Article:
1. Yeah, and if it makes anyone feel any better I do it a lot as well. I’m not 100% awesome at any one thing but I know a lot about a lot of things (just from experience and time spent learning the hard way) and that’s valuable.

        It took a while to realize it though as you’re always comparing yourself to someone else. When you stop doing that and realize what YOU (I) can bring to the table then it sort of clicks. Basically stop trying to be what someone else is and be the best at what you do and then strive to learn more.

  1. Good stuff, Brian. I get asked this question a lot, as well and you definitely hit the high notes.

    It comes down to knowing your stuff – regardless of however deep. If you can provide X service to a person, do it well, and they’re willing to pay, then you’re valuable.

    You don’t have to be a “full stack” developer to freelance. In fact, I’d argue there’s more value in being a specialist than a generalist – go deep in one area (say JavaScript, CSS, and HTML), and have enough knowledge of how the rest (that is, the server-side) works.

  2. Just saw this! I remember when you gave me this advice a few months ago. I put myself out there and was hired almost immediately (first inquiry email I sent out) to a fulltime position. I hadn’t even put together a portfolio or resume (though I had plenty of sites that I’ve built to point to.) It really cannot be overstated how in demand this skill set is. I was a freelancer who knew my stuff, but wasn’t sure if that was enough for the rigors of a fulltime position.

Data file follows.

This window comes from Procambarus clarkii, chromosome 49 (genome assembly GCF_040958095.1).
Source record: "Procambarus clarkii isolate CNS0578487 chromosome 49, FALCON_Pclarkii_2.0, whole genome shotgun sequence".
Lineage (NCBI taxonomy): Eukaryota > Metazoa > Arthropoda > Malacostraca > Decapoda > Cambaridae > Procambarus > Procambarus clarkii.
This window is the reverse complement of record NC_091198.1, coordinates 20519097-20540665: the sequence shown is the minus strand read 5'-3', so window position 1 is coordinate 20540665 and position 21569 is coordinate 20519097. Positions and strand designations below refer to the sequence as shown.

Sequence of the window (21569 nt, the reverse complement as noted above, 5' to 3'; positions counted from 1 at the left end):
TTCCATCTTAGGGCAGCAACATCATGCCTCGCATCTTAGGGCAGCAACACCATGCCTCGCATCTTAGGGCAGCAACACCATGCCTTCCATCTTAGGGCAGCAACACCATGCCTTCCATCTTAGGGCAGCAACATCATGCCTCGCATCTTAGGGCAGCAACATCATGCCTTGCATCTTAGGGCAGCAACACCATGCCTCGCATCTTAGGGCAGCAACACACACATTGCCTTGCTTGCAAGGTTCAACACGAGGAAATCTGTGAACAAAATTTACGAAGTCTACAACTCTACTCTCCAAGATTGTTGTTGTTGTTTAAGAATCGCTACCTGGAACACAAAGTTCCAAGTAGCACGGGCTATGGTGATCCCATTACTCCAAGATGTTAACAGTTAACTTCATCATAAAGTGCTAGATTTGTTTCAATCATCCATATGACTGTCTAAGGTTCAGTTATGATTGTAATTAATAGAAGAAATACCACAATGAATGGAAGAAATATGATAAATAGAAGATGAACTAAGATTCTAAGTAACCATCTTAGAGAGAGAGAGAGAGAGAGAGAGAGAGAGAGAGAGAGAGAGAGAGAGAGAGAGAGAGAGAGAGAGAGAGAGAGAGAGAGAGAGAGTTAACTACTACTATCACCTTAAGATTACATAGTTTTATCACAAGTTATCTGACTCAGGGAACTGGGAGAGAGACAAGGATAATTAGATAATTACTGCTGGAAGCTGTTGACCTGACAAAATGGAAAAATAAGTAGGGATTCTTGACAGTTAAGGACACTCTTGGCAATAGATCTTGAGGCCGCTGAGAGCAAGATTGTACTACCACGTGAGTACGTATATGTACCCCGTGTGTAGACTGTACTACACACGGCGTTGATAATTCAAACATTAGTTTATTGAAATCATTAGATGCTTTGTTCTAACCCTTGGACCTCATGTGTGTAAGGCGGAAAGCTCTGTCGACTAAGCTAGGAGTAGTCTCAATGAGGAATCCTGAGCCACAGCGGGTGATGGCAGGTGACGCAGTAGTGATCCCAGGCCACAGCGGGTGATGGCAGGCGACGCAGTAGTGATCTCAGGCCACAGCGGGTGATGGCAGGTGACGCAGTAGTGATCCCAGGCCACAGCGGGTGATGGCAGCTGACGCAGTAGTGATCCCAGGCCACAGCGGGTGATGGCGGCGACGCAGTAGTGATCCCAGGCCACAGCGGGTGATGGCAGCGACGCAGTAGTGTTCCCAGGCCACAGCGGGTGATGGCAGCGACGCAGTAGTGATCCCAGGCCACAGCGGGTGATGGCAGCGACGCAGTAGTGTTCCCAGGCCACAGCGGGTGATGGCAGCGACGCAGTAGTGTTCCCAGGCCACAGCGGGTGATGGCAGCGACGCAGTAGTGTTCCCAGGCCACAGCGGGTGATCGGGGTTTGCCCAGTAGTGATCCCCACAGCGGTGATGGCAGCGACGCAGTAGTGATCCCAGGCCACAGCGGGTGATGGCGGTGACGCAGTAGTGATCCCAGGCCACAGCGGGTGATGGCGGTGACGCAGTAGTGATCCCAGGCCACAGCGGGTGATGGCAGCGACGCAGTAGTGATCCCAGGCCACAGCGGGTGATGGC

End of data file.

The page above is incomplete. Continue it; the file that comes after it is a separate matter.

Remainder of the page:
Trust me, to all the people out there who can build WordPress sites effectively but feel like they might not be good/advanced enough in the backend, there are people working as “wordpress” developers who don’t have a quarter of your knowledge, don’t follow blogs/WordPress news or care about the platform- and they are very confident in their skills. I think it’s much better to doubt yourself because you know that you don’t know everything than to be one of those people who can barely do the job but thinks they’re worth the big bucks. Unfortunately because these people are more confident, they end up getting the jobs.

    . My point is, Brian is right. There’s really nothing stopping you!

    1. You know, we actually touched on this at the WP Summit as well. SO MANY new people want to contribute and give back but it seems like there’s no easy way.

      So watch for what we have upcoming. :)

  3. Hey Brian, great post and I know we talked a bit on Twitter about this.

    You have hit the nail on the head. “Be honest”. Let your clients know your limitations and don’t pretend to be something you aren’t. I have had tons of clients come my way with horror stories of being misled and over-promised by WordPress devs and designers.

    There’s a lot of work out there as I know I get emails daily asking for WP dev referrals. Great to see so many peeps taking the dive into the WordPress waters!

    1. Definitely! Honesty and communication are the best way to make happy clients, no matter your skill set. There are plenty of super talented people that I’m sure disappoint clients all the time, because they over promised, under delivered, didn’t communicate, or some combination of all of those things. Thanks for your input!

  4. Hey Brian Great post. I couldn’t agree more about honesty and hard work going a long way, at least from my own experience. I especially like this part, cause I had a similar experience last year when I joined a team full time.

    “When I got my full time job, I wouldn’t have considered myself an “expert” at much of anything. I was decent at a few things, miserable at a few, but pretty good at two things: the right places to use which WordPress functions and methodologies, and how to look things up and learn.”

    I couldn’t agree more. Sometimes knowing where to go and what to do is more than half the battle.